In this month's Crag Note Hati Whiteley decides to stay local and run around the Burbage Valley. Steeped in history, and familiar through experience, this personal note also explores how our relationship with a crag can change and mature over time. It is also worth noting that it was written at the beginning of the month, when the coronavirus still felt a long way away. Perhaps this makes the piece at hand all the more precious: we all have things within our life that we take for granted, but when access is removed or restricted seem infinitely precious.
I went for a run around Burbage today.
Burbage can feel like a guilty pleasure and maybe even a cop-out. You know you should be going somewhere wilder and more adventurous like the places in the magazines. Somewhere that doesn't have a carpark or a street food van or a big sandy path running right through the middle. But there's just enough time in that short drive up Ringinglow to tune into the buzz of excitement in your stomach. What does Burbage have in store for me today?
I took my friend Joan's favourite path, running parallel with the road and crossing into the valley via Winyards Nick. I think of Joan as a Burbage Oracle. Her DNA is here, so she says.
I missed the right fork by Higgar Tor as always, only realising as I stared wistfully at The Rasp when I should have been skirting above the road. Otherwise the route is different every time. One day a grouse attack might leave me lost and far from where I need to be at exactly the time I need to be there (late for work again). Or Joan and I might painstakingly pick our way through a mass migration of millipedes who arrange themselves in heaps by the upper bridge.
If you take the main path northward you can gaze at the crags from afar, but above the edges you can gallop on gritstone and conjure up the routes below. The southern edges demand respect as they recount their legends, the Johnny Dawes's and Pete Whittakers, Captain Invincible and Parthian Shot.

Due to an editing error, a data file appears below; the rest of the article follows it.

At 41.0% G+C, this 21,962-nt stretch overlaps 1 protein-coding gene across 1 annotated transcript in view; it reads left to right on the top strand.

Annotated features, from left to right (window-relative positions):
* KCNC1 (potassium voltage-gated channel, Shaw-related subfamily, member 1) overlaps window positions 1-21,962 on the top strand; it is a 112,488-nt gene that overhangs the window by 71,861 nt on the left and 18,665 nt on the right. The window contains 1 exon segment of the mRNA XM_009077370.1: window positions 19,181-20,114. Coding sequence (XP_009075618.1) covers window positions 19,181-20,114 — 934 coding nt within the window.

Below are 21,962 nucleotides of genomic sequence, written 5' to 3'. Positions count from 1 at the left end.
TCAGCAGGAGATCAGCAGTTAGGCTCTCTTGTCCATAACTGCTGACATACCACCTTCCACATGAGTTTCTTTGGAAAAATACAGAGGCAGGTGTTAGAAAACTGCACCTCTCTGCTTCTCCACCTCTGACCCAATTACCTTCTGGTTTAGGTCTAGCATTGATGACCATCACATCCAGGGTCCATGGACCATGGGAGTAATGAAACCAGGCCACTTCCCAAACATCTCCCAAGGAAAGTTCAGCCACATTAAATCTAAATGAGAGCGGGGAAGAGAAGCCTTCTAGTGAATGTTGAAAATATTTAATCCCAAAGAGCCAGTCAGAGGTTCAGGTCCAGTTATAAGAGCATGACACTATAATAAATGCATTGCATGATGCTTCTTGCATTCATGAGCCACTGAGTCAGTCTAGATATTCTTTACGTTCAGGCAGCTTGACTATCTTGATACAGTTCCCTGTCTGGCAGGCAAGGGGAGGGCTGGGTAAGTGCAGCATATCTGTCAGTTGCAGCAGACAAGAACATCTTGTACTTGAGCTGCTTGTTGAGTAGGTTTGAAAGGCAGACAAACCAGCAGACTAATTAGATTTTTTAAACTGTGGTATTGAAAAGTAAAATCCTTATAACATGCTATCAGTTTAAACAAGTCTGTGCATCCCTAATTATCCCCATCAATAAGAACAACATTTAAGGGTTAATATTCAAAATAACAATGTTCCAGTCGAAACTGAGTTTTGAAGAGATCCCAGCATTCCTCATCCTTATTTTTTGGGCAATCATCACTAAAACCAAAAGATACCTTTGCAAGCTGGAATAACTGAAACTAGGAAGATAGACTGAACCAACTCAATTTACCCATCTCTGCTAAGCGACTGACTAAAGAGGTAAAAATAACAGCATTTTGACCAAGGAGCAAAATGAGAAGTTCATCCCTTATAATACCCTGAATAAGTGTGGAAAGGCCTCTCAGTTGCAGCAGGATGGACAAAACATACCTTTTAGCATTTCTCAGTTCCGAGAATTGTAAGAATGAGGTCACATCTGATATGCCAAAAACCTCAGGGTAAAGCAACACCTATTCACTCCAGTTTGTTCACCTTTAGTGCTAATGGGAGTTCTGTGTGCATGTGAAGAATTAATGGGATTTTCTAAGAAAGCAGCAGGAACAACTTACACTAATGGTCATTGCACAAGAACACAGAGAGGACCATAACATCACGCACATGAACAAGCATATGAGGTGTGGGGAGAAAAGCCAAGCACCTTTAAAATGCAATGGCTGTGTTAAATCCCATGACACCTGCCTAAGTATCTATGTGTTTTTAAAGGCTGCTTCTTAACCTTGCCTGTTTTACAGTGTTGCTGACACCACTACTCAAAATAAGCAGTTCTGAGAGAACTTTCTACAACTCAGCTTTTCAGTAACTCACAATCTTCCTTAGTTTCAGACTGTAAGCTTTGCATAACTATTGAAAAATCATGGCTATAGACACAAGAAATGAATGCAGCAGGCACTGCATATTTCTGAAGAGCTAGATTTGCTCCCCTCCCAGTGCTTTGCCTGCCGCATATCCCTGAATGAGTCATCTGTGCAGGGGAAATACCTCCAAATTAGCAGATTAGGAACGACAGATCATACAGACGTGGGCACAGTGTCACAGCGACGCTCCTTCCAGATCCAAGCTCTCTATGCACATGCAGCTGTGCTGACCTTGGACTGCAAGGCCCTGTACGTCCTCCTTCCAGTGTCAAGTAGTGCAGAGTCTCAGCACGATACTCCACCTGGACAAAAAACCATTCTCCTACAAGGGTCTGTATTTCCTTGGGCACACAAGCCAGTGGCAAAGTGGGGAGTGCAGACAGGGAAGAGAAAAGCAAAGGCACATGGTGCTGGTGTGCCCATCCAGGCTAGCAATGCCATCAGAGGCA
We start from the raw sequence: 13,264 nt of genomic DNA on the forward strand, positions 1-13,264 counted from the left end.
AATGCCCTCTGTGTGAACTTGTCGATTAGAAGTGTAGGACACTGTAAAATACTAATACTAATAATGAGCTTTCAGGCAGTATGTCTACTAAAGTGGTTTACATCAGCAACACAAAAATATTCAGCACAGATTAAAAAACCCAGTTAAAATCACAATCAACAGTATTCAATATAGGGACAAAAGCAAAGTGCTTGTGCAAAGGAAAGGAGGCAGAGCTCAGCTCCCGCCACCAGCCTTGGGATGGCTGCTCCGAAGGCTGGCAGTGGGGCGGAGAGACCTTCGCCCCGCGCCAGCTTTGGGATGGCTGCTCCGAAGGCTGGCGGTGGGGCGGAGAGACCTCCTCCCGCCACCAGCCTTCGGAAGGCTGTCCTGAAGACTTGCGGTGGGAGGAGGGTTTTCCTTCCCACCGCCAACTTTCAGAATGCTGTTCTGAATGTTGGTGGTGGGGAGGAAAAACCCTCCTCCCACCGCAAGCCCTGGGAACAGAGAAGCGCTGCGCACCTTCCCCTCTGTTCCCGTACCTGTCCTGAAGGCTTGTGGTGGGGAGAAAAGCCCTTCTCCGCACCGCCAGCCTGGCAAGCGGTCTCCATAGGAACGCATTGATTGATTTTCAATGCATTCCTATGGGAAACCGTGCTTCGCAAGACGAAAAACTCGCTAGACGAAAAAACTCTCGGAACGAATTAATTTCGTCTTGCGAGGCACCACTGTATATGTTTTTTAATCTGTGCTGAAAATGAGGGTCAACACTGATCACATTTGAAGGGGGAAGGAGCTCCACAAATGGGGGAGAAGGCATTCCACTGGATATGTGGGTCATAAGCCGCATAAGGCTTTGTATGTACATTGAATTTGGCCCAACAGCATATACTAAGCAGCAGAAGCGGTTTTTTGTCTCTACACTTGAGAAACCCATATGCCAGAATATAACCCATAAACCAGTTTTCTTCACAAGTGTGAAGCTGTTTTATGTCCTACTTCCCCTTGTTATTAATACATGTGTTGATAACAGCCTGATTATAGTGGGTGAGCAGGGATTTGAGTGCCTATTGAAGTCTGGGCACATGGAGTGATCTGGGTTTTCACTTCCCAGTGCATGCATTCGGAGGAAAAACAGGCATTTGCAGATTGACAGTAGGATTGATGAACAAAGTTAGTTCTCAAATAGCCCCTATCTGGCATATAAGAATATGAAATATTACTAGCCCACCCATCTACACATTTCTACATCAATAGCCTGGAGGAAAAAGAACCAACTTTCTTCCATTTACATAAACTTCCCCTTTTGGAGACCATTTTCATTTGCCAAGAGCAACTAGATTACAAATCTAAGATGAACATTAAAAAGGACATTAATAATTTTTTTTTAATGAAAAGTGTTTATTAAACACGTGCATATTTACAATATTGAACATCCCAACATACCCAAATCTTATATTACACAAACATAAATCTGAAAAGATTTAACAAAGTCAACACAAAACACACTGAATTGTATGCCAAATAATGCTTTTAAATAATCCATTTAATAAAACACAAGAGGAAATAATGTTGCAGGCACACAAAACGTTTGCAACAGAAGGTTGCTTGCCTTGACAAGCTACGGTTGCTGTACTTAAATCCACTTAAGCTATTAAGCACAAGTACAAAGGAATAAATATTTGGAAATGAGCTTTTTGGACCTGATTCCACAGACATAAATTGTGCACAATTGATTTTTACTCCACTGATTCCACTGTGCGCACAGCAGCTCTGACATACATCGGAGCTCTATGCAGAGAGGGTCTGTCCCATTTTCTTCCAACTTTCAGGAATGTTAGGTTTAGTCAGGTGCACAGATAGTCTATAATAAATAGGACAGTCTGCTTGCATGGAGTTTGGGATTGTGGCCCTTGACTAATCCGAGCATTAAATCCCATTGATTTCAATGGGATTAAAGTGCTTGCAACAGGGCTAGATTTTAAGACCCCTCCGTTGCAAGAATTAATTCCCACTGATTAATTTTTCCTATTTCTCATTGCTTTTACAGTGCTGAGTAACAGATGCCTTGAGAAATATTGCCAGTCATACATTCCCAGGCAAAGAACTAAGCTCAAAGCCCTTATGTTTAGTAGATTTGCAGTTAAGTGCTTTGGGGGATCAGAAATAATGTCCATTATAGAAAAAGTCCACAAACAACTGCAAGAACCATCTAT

My own less impressive ventures come into view a little later on, beyond the huge cairn to the northern edges. Catastrophically jammed ropes on Great Crack; the horror and adrenaline-fueled relief of your first lead fall; the euphoria (and sometimes regret) of trying that soloing thing and the apprehensive excitement of watching a stranger do something bold. Every buttress summons a story, be it your own or someone else's.
There was a time when Burbage was wild and unfamiliar, before I knew why Winyards Nick was called Winyards Nick, or even where Winyard's Nick was. When finding the boulder field was somehow complicated and the sloping holds spat you off at every grade.
These days 'Higgar Tor', 'Toad's Mouth' and 'Winyard's Nick' have become common words in my vocabulary; 'Banana Finger' and 'Knight's Move' bear history and feeling. I've been arrogant and humbled at Burbage; terrified, relieved, educated and exhilarated. The valley hums with the nervous energy of watching a mate sketch their way up something far too hard for them, casts fear with its reputation for hard grit and territorial birdlife, and lures you into a summer evening climb before bombarding you with midges. Burbage welcomes one and all, from the gym boulderers taking their first steps outdoors to the Andy Joneses protecting Braille Trail with a 15p nail from the DIY shop.
That once wild valley feels familiar and accessible, but it hasn't lost its mystery. There may be a car park and a street food van and a wide sandy path running right through the middle. But no matter how many days I spend there, I'll always feel that buzz of excitement on my way up Ringinglow, and I'll never quite be sure of what Burbage has in store for me next.